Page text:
Clarence and Ernestine live across the street from one another in a busy city, where their apartments face one another. They are both soulmates who send one another sweet missives and gifts, and they look at one another longingly across the distance. But they have never met because they are both painfully shy.
But as the pair of would-be lovers pine for one another, fate decides to take matters into its own hands, pulling Clarence and Ernestine together — and pulling viewers into a lovely magical fantasia at the same time.
Directed by John Alan Thompson from a script co-written with Amy Thompson, this enchanting short fantasy romance combines stop-motion animation, charming miniature work and a whimsical narrative to craft a sweetly surreal love story that warms the heart and dazzles the eyes.
The film has a classic European feel in its textured, expressionistic visuals, with the various filmmaking techniques complementing one another to create a unique fairy tale-like world. The mixture of stop-motion animation, miniatures and live-action offer a wealth of beautifully crafted intricate detail and a romantic atmosphere, from the lovely cityscape where Clarence and Ernestine live to the charming birds and flowers that fill their homes. It all comes together beautifully to create a cohesive, captivating magical world — quite an accomplishment in and of itself — but the visual panache never gets in the way of the old-fashioned romance at its core.
There is also moody, saturated darkness to the lighting and cinematography that is reminiscent of the classic fantastical films of Jean-Pierre Jeunet, whose ‘Amelie’ has a similar look-and-feel. This slight darkness presages the surreal turn that the story takes, as it hops, skips and cartwheels through each beat of the story. Two very important parts of the would-be sweethearts take it upon themselves to express the feelings and yearnings that are suppressed due to the potential couple’s shyness. The “twist” is a bit of an unexpected, playful turn, but it works well as part of the fairy tale aesthetic of the short.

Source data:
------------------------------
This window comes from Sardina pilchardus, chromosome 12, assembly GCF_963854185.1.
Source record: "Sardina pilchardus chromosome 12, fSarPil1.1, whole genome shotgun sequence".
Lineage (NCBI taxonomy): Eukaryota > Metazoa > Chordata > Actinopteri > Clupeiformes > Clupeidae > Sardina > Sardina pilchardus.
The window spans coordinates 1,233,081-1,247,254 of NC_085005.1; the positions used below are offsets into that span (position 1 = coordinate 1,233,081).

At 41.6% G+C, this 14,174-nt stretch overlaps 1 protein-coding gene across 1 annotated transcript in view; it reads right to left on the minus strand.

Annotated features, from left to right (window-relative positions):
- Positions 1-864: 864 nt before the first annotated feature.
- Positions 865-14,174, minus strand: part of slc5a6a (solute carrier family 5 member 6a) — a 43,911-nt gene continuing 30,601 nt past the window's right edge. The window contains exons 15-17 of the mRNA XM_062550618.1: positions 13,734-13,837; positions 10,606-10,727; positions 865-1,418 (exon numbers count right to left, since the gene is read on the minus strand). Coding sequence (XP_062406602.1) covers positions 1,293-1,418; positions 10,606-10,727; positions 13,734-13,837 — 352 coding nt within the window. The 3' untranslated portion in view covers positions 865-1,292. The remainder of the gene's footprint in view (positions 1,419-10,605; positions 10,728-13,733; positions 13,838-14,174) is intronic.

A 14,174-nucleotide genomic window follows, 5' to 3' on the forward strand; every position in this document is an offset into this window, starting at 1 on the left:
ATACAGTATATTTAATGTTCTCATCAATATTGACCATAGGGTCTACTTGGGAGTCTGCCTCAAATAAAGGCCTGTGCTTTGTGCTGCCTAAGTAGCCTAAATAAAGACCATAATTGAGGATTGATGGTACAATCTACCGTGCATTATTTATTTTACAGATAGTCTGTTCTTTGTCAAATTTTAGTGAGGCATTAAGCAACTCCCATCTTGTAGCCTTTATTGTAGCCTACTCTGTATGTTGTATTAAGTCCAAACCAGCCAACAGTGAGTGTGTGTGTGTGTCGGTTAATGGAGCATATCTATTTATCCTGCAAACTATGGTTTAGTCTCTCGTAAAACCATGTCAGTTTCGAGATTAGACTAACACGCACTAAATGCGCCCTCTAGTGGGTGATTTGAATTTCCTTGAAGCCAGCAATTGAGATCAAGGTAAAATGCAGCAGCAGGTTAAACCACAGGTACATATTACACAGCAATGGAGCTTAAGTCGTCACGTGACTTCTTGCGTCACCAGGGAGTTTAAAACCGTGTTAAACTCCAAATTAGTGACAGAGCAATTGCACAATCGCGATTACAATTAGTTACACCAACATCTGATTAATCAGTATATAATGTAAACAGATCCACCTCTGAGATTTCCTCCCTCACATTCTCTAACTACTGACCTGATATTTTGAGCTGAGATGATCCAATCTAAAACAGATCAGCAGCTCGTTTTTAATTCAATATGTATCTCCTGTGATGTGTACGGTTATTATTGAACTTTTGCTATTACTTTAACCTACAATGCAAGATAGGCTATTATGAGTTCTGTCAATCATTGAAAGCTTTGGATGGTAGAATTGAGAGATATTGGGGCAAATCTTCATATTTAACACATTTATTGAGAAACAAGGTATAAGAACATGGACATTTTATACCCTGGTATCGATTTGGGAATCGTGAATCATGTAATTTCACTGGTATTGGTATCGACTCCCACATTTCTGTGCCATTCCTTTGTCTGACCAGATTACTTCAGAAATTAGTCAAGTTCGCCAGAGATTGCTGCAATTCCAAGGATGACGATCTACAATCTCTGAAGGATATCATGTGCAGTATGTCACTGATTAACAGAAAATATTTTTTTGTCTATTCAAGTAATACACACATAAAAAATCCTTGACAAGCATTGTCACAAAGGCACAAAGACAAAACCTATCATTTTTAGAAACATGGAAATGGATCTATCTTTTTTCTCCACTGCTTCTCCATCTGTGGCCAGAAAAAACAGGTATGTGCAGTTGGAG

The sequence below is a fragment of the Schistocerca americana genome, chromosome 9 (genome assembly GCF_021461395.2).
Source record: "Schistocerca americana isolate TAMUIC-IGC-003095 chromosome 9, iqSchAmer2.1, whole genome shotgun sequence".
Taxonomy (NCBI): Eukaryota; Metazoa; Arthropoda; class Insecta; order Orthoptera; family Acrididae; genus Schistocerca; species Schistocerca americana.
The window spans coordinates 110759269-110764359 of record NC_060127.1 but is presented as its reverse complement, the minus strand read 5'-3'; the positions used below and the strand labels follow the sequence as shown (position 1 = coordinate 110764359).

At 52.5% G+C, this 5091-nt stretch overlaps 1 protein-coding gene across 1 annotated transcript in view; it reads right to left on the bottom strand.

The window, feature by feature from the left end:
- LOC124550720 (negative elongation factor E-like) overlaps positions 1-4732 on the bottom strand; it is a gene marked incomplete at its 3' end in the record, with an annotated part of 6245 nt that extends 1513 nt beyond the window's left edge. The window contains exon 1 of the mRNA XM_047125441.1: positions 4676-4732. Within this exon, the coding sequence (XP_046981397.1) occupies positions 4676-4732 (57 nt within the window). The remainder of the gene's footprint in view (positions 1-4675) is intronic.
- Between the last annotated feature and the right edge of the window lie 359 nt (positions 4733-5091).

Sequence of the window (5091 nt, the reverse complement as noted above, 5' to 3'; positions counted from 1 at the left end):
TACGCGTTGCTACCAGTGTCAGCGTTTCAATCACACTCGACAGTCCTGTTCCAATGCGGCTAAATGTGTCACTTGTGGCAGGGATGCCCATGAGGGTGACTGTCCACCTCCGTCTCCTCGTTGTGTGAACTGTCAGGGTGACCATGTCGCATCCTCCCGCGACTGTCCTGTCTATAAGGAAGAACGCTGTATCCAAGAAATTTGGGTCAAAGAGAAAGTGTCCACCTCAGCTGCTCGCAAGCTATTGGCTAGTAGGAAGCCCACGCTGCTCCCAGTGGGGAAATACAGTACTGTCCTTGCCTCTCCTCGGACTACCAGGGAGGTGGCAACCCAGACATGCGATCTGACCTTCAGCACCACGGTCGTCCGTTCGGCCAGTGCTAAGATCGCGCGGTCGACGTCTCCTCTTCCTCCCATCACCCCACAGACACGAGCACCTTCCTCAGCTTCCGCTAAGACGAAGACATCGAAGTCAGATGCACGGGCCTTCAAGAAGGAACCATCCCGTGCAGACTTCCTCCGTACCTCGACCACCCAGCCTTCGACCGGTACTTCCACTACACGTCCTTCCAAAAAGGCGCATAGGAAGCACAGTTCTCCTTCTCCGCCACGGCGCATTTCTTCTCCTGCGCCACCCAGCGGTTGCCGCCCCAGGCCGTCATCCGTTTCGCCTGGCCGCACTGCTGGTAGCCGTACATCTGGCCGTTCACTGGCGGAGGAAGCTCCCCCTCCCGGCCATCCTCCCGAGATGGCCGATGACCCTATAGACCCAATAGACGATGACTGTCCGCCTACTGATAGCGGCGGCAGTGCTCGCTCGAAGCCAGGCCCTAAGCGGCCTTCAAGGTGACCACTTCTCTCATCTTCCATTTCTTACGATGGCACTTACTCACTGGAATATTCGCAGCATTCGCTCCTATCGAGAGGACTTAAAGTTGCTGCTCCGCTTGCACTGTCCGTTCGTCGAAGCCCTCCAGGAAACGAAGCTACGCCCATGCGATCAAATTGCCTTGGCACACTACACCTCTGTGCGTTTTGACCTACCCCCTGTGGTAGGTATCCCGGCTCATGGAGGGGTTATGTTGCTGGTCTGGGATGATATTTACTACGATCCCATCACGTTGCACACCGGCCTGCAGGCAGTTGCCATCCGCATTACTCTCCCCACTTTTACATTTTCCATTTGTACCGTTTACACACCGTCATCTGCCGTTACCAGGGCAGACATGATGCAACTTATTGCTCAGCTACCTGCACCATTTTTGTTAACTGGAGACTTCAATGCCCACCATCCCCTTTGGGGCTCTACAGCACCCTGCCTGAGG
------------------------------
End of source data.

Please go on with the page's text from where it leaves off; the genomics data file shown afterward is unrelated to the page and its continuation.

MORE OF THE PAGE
The writing isn’t heavy on dialogue, but much of the narrative is guided by a warmly engaging voiceover by Hollywood screen veteran Robert Wagner. And the two lead performers — Pat Healy as Clarence and Kali Rocha as Ernestine — are as engaging and expressive as Hollywood silent-film stars, in a nostalgic style of storytelling that emphasizes almost postcard-like tableaux over unspooling continuous action. But these little chapters come together into a final sequence that has the compelling, suspenseful movement and dynamism of an action film — and culminates in a sweeping finale that is as funny, beguiling and heartwarming as any old-fashioned silver screen romance.
Artfully crafted, visually distinctive and quirky in both humor and sensibility, “Lend a Hand for Love” has charm galore, but its eccentricities in storytelling and image keep it from becoming too saccharine. Its edgier flourishes are perhaps key to making the romance feel genuine and sweet because, in truth, many of us are too shy or beset by struggles of all sorts to act on the deepest yearnings of our heart. The storytelling handles this emotional truth with lightness and creativity, but much of the film’s artistry is continually connected to this truth. The result is a cinematic valentine with humor, playfulness and genuine sweetness, but like the best of fairy tales, it also has a visionary flourish in bringing the harder parts of human nature to life and questioning what parts of ourselves we aren’t expressing.